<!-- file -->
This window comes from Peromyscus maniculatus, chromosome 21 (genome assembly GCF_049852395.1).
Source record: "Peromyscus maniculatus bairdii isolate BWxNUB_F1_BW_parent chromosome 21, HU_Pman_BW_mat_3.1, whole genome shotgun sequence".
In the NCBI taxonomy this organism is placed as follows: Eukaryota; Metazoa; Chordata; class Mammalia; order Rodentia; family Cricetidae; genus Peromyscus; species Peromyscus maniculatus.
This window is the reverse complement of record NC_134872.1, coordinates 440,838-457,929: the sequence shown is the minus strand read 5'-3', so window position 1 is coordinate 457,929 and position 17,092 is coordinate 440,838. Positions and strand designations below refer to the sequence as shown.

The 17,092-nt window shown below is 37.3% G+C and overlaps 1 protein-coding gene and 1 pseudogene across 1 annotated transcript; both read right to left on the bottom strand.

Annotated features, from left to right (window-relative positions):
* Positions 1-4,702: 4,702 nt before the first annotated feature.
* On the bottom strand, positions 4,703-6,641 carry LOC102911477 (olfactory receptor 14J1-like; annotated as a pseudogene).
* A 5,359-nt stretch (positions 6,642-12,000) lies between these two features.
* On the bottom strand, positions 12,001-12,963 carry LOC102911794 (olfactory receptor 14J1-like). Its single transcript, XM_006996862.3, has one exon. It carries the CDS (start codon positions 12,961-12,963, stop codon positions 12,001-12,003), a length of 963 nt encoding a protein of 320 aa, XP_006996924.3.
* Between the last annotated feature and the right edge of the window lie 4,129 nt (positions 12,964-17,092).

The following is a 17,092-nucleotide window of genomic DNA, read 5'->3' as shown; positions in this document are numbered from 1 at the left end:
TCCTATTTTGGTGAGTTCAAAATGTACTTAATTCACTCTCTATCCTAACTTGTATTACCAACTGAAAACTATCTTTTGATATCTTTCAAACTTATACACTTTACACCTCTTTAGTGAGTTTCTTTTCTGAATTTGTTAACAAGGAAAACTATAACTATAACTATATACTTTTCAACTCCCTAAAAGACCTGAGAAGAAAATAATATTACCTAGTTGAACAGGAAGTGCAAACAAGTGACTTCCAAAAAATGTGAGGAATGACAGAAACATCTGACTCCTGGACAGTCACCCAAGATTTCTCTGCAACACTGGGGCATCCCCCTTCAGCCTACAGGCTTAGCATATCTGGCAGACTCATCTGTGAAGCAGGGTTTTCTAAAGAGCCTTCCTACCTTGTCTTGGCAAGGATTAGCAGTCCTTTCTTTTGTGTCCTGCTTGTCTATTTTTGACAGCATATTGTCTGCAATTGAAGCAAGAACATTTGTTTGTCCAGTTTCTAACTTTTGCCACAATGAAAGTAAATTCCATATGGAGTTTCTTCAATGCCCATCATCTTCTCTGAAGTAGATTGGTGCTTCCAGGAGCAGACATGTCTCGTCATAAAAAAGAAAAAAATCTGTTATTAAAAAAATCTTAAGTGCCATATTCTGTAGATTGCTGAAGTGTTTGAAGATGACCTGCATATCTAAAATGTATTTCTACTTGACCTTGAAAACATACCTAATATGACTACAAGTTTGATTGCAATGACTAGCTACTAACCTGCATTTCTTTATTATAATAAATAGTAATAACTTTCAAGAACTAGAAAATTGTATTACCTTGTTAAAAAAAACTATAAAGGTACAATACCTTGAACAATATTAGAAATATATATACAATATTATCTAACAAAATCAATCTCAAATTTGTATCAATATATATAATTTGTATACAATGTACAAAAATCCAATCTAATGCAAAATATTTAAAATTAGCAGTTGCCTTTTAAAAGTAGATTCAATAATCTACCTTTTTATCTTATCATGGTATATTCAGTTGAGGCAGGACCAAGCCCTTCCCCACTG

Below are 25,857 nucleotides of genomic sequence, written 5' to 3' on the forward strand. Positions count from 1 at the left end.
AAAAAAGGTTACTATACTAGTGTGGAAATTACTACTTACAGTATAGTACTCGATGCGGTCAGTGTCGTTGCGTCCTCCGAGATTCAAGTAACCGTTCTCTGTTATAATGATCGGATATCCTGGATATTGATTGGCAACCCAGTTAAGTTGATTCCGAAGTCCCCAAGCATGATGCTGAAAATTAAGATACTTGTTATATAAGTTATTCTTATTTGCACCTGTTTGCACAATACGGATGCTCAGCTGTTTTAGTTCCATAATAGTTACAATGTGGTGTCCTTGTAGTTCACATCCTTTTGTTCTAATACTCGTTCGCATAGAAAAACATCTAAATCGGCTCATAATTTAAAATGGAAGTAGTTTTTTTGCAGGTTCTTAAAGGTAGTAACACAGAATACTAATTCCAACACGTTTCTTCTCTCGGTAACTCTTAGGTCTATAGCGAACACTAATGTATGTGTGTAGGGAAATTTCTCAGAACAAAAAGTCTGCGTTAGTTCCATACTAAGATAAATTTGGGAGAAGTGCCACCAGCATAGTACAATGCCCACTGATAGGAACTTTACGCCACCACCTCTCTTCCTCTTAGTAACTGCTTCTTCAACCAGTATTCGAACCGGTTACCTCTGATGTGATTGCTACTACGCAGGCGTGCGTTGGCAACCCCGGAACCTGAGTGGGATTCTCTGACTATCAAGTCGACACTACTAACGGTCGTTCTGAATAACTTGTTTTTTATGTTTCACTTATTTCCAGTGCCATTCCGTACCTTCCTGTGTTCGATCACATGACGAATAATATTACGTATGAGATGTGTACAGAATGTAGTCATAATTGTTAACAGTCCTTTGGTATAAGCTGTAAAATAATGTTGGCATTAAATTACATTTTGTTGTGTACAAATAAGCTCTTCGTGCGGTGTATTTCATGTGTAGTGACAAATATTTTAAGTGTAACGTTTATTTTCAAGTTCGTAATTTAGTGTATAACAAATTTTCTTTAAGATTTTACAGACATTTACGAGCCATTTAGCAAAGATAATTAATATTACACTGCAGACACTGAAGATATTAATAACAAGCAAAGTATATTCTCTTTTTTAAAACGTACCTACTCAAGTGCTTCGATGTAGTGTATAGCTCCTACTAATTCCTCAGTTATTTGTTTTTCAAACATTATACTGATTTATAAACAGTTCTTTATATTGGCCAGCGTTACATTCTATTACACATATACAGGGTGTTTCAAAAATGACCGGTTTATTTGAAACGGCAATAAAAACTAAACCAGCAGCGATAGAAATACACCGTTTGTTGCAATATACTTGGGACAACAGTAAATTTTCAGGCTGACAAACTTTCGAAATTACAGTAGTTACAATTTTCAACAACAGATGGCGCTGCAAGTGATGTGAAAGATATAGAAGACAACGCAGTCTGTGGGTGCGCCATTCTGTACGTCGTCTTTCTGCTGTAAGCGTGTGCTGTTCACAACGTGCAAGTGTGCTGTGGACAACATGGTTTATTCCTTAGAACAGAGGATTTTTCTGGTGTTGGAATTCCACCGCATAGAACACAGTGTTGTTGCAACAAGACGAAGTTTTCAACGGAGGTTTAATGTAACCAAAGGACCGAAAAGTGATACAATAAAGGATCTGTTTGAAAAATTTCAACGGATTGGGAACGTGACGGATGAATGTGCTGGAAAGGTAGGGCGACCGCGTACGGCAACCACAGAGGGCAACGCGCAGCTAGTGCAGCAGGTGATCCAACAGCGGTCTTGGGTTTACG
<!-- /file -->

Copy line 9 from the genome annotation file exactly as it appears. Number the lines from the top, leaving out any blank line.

* A 5,359-nt stretch (positions 6,642-12,000) lies between these two features.